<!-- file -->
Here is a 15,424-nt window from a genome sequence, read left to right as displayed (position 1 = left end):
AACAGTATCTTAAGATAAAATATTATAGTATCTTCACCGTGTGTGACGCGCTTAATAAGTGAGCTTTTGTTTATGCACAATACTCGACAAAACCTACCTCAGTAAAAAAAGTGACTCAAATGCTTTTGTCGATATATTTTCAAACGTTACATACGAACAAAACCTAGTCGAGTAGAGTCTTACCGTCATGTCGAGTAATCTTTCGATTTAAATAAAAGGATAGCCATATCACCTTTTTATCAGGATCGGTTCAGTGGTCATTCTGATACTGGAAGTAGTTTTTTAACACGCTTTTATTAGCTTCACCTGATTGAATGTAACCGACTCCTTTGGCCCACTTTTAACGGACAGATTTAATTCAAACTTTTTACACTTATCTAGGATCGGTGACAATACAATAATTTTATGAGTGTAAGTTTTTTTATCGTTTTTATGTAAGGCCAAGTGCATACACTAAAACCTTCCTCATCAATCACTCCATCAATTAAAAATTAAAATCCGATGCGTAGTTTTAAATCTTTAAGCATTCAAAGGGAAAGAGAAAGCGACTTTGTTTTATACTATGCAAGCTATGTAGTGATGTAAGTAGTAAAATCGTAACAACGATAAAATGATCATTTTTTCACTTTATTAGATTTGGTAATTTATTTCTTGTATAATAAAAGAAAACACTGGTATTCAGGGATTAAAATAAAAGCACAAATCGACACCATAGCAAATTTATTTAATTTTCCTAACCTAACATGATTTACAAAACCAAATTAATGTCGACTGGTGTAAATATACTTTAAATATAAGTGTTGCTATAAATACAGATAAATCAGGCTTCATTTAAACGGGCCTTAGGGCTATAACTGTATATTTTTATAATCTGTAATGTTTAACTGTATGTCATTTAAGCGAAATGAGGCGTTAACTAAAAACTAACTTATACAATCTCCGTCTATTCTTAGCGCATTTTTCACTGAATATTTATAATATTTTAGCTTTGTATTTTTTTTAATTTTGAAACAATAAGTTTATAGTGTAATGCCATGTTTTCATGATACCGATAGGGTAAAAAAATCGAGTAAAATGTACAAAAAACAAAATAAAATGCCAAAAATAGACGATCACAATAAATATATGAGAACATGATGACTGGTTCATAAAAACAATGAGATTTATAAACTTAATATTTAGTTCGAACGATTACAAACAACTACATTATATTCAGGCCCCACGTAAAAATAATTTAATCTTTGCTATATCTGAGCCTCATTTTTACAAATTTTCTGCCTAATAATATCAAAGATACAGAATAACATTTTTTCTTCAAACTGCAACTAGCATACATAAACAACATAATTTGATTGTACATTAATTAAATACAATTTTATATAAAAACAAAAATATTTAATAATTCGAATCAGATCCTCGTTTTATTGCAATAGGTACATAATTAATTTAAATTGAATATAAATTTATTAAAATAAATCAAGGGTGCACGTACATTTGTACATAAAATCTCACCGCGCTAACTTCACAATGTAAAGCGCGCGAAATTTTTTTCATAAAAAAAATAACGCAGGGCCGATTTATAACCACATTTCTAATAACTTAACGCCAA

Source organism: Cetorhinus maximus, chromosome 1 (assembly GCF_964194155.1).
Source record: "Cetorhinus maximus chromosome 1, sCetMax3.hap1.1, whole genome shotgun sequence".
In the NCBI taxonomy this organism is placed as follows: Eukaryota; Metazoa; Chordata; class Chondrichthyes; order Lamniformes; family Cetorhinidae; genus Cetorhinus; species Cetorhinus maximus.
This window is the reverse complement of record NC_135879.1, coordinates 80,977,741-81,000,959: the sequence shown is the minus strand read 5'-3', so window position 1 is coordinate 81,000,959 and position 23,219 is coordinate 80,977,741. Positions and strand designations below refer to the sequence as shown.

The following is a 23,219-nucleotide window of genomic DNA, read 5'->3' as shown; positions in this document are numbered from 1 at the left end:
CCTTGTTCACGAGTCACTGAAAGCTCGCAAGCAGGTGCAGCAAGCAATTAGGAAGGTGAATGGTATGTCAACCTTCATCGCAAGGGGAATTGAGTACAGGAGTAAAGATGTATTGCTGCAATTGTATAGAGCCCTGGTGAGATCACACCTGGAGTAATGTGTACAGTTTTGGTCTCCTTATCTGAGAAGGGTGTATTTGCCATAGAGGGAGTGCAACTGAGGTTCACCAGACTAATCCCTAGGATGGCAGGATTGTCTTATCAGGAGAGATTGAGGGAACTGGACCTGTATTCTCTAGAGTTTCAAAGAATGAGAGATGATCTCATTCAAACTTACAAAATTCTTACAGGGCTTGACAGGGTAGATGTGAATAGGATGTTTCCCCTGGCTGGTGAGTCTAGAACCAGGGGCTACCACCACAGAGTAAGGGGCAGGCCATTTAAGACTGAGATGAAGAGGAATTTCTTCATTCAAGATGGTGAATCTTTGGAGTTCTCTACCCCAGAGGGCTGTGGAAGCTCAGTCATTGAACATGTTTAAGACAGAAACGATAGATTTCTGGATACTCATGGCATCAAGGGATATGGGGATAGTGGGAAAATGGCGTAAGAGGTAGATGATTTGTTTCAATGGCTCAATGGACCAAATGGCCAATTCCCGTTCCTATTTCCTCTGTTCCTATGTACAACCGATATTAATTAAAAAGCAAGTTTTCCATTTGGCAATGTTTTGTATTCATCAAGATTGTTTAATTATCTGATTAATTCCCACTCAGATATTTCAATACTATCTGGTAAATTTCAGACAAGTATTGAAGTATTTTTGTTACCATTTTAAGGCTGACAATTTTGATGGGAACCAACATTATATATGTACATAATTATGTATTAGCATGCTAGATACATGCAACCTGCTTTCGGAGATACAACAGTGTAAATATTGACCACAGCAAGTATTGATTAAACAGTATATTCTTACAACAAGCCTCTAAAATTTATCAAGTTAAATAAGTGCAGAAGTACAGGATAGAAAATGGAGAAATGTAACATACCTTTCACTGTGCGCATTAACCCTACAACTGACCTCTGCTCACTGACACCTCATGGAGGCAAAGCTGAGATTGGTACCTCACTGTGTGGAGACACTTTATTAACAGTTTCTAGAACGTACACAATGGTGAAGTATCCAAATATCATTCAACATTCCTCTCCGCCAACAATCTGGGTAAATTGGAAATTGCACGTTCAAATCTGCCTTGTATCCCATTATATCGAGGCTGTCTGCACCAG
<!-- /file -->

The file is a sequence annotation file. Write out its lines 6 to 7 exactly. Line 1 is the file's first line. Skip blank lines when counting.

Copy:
This window is the reverse complement of record NC_135879.1, coordinates 80,977,741-81,000,959: the sequence shown is the minus strand read 5'-3', so window position 1 is coordinate 81,000,959 and position 23,219 is coordinate 80,977,741. Positions and strand designations below refer to the sequence as shown.

The following is a 23,219-nucleotide window of genomic DNA, read 5'->3' as shown; positions in this document are numbered from 1 at the left end: